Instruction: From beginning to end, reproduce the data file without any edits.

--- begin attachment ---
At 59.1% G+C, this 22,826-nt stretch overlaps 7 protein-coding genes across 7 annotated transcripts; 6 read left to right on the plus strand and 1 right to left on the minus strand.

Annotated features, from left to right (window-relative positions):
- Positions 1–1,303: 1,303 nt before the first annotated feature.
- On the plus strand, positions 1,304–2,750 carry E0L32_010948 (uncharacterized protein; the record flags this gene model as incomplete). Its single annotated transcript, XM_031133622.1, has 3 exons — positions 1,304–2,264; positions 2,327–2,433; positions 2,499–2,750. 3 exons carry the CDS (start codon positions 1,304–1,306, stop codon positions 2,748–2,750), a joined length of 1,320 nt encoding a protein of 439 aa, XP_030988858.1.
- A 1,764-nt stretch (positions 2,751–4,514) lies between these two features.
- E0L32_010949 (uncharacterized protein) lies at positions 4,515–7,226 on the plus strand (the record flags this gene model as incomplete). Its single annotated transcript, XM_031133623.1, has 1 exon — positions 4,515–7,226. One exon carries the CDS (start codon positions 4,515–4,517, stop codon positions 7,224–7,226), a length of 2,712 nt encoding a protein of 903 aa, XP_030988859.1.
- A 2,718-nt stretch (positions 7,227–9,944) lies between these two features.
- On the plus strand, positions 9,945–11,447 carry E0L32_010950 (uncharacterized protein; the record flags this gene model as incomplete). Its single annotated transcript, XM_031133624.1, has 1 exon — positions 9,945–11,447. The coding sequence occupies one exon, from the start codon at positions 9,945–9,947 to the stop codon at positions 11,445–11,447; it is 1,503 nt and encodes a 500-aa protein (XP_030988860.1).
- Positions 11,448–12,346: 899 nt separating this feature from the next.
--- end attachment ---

At 59.1% G+C, this 22,826-nt stretch overlaps 7 protein-coding genes across 7 annotated transcripts; 6 read left to right on the plus strand and 1 right to left on the minus strand.

Annotated features, from left to right (window-relative positions):
- Positions 1–1,303: 1,303 nt before the first annotated feature.
- On the plus strand, positions 1,304–2,750 carry E0L32_010948 (uncharacterized protein; the record flags this gene model as incomplete). Its single annotated transcript, XM_031133622.1, has 3 exons — positions 1,304–2,264; positions 2,327–2,433; positions 2,499–2,750. 3 exons carry the CDS (start codon positions 1,304–1,306, stop codon positions 2,748–2,750), a joined length of 1,320 nt encoding a protein of 439 aa, XP_030988858.1.
- A 1,764-nt stretch (positions 2,751–4,514) lies between these two features.
- E0L32_010949 (uncharacterized protein) lies at positions 4,515–7,226 on the plus strand (the record flags this gene model as incomplete). Its single annotated transcript, XM_031133623.1, has 1 exon — positions 4,515–7,226. One exon carries the CDS (start codon positions 4,515–4,517, stop codon positions 7,224–7,226), a length of 2,712 nt encoding a protein of 903 aa, XP_030988859.1.
- A 2,718-nt stretch (positions 7,227–9,944) lies between these two features.
- On the plus strand, positions 9,945–11,447 carry E0L32_010950 (uncharacterized protein; the record flags this gene model as incomplete). Its single annotated transcript, XM_031133624.1, has 1 exon — positions 9,945–11,447. The coding sequence occupies one exon, from the start codon at positions 9,945–9,947 to the stop codon at positions 11,445–11,447; it is 1,503 nt and encodes a 500-aa protein (XP_030988860.1).
- Positions 11,448–12,346: 899 nt separating this feature from the next.